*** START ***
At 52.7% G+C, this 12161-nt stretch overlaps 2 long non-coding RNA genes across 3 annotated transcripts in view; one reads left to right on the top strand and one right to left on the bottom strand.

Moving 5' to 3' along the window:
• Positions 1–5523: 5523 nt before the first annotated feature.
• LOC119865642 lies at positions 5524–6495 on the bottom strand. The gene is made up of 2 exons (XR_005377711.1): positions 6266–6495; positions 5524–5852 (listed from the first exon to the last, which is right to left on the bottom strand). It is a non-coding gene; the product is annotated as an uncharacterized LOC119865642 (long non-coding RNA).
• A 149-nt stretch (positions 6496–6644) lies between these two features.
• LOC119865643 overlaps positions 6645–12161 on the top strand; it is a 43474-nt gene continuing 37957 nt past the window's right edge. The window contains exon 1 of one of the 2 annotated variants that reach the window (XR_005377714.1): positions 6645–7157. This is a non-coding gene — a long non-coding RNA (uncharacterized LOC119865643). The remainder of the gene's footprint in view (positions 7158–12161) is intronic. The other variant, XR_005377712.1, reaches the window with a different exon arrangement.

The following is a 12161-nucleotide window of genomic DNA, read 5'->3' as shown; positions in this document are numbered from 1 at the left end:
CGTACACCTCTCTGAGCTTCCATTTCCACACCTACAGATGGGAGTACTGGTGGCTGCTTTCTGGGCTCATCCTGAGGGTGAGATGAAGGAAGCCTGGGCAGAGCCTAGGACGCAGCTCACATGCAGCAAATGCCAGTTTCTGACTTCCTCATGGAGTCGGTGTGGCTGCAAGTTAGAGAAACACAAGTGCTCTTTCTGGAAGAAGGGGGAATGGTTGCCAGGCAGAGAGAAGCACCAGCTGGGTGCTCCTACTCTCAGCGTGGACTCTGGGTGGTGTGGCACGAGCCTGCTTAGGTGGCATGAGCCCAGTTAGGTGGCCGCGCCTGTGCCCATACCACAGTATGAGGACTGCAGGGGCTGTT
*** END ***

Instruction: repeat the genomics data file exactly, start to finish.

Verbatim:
At 52.7% G+C, this 12161-nt stretch overlaps 2 long non-coding RNA genes across 3 annotated transcripts in view; one reads left to right on the top strand and one right to left on the bottom strand.

Moving 5' to 3' along the window:
• Positions 1–5523: 5523 nt before the first annotated feature.
• LOC119865642 lies at positions 5524–6495 on the bottom strand. The gene is made up of 2 exons (XR_005377711.1): positions 6266–6495; positions 5524–5852 (listed from the first exon to the last, which is right to left on the bottom strand). It is a non-coding gene; the product is annotated as an uncharacterized LOC119865642 (long non-coding RNA).
• A 149-nt stretch (positions 6496–6644) lies between these two features.
• LOC119865643 overlaps positions 6645–12161 on the top strand; it is a 43474-nt gene continuing 37957 nt past the window's right edge. The window contains exon 1 of one of the 2 annotated variants that reach the window (XR_005377714.1): positions 6645–7157. This is a non-coding gene — a long non-coding RNA (uncharacterized LOC119865643). The remainder of the gene's footprint in view (positions 7158–12161) is intronic. The other variant, XR_005377712.1, reaches the window with a different exon arrangement.

The following is a 12161-nucleotide window of genomic DNA, read 5'->3' as shown; positions in this document are numbered from 1 at the left end:
CGTACACCTCTCTGAGCTTCCATTTCCACACCTACAGATGGGAGTACTGGTGGCTGCTTTCTGGGCTCATCCTGAGGGTGAGATGAAGGAAGCCTGGGCAGAGCCTAGGACGCAGCTCACATGCAGCAAATGCCAGTTTCTGACTTCCTCATGGAGTCGGTGTGGCTGCAAGTTAGAGAAACACAAGTGCTCTTTCTGGAAGAAGGGGGAATGGTTGCCAGGCAGAGAGAAGCACCAGCTGGGTGCTCCTACTCTCAGCGTGGACTCTGGGTGGTGTGGCACGAGCCTGCTTAGGTGGCATGAGCCCAGTTAGGTGGCCGCGCCTGTGCCCATACCACAGTATGAGGACTGCAGGGGCTGTT